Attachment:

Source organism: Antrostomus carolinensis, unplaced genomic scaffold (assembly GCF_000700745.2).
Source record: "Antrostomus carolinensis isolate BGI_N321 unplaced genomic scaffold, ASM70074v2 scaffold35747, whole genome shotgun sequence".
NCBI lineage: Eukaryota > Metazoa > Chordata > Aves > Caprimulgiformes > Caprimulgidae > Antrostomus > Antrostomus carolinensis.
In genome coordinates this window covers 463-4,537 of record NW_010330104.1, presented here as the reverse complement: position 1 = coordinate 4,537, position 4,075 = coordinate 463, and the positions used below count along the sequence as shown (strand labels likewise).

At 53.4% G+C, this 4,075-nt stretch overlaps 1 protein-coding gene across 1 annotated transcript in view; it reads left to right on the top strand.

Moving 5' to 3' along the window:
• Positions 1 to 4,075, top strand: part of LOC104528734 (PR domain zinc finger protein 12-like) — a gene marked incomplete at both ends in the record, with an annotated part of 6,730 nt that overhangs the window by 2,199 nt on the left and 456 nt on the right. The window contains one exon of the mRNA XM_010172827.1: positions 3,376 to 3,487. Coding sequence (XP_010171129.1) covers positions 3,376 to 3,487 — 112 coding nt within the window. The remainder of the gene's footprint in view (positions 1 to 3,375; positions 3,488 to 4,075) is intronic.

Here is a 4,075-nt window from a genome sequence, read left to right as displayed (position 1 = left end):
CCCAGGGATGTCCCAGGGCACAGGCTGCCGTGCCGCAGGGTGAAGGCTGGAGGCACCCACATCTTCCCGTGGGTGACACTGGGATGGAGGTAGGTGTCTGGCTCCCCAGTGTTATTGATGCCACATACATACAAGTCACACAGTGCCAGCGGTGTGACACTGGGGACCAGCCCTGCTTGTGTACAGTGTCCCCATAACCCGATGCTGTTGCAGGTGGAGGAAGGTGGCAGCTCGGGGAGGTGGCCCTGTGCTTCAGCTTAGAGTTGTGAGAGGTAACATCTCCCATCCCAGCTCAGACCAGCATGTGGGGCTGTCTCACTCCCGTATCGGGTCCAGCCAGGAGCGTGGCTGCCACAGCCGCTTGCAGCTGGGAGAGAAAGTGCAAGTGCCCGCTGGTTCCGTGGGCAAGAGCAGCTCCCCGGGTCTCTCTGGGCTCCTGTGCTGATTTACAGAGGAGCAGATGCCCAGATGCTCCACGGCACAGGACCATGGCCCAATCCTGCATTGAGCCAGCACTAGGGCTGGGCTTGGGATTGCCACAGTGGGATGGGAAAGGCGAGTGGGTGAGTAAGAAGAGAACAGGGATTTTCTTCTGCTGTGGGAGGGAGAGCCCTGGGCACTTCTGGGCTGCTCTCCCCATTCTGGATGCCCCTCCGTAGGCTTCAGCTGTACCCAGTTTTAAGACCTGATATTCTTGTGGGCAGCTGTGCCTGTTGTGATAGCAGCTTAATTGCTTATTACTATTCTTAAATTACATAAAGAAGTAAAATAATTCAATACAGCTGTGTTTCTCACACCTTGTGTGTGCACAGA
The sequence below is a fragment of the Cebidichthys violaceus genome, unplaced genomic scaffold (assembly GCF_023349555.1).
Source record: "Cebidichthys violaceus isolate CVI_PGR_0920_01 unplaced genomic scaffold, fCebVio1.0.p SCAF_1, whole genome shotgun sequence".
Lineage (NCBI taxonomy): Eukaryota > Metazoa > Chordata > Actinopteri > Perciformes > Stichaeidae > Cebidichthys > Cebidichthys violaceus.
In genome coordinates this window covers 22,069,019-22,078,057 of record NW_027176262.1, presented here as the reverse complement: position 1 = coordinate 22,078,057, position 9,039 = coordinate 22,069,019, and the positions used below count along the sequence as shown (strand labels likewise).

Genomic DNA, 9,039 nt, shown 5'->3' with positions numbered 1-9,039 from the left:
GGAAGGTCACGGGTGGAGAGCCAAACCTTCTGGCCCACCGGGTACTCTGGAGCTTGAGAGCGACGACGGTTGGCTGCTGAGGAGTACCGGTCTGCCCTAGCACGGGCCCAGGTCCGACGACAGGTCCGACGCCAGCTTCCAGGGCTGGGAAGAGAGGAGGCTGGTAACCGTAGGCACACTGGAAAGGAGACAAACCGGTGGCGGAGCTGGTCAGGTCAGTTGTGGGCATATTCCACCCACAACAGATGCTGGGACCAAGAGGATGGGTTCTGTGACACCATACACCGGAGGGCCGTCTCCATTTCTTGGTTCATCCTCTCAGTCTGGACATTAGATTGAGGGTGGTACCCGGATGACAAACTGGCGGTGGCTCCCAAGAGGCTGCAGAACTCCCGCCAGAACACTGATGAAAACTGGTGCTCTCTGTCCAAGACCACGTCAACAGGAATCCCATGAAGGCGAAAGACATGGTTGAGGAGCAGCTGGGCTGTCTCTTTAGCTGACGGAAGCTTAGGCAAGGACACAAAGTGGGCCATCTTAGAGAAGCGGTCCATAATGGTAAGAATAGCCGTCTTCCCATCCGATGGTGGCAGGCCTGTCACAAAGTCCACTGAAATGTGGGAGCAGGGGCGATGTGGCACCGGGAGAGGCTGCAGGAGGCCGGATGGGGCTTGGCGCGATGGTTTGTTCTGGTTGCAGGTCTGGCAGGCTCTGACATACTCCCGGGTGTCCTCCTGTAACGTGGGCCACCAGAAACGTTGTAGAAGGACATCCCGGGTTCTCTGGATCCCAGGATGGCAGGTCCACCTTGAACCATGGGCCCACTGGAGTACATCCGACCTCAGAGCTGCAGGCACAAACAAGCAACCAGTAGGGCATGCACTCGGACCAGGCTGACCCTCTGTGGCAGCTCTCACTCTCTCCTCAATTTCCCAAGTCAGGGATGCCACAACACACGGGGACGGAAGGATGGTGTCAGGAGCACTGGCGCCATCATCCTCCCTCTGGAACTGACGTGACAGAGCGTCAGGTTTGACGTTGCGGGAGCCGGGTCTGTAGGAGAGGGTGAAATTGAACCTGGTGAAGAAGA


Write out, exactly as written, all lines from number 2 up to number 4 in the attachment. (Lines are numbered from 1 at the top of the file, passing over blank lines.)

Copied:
Source record: "Antrostomus carolinensis isolate BGI_N321 unplaced genomic scaffold, ASM70074v2 scaffold35747, whole genome shotgun sequence".
NCBI lineage: Eukaryota > Metazoa > Chordata > Aves > Caprimulgiformes > Caprimulgidae > Antrostomus > Antrostomus carolinensis.
In genome coordinates this window covers 463-4,537 of record NW_010330104.1, presented here as the reverse complement: position 1 = coordinate 4,537, position 4,075 = coordinate 463, and the positions used below count along the sequence as shown (strand labels likewise).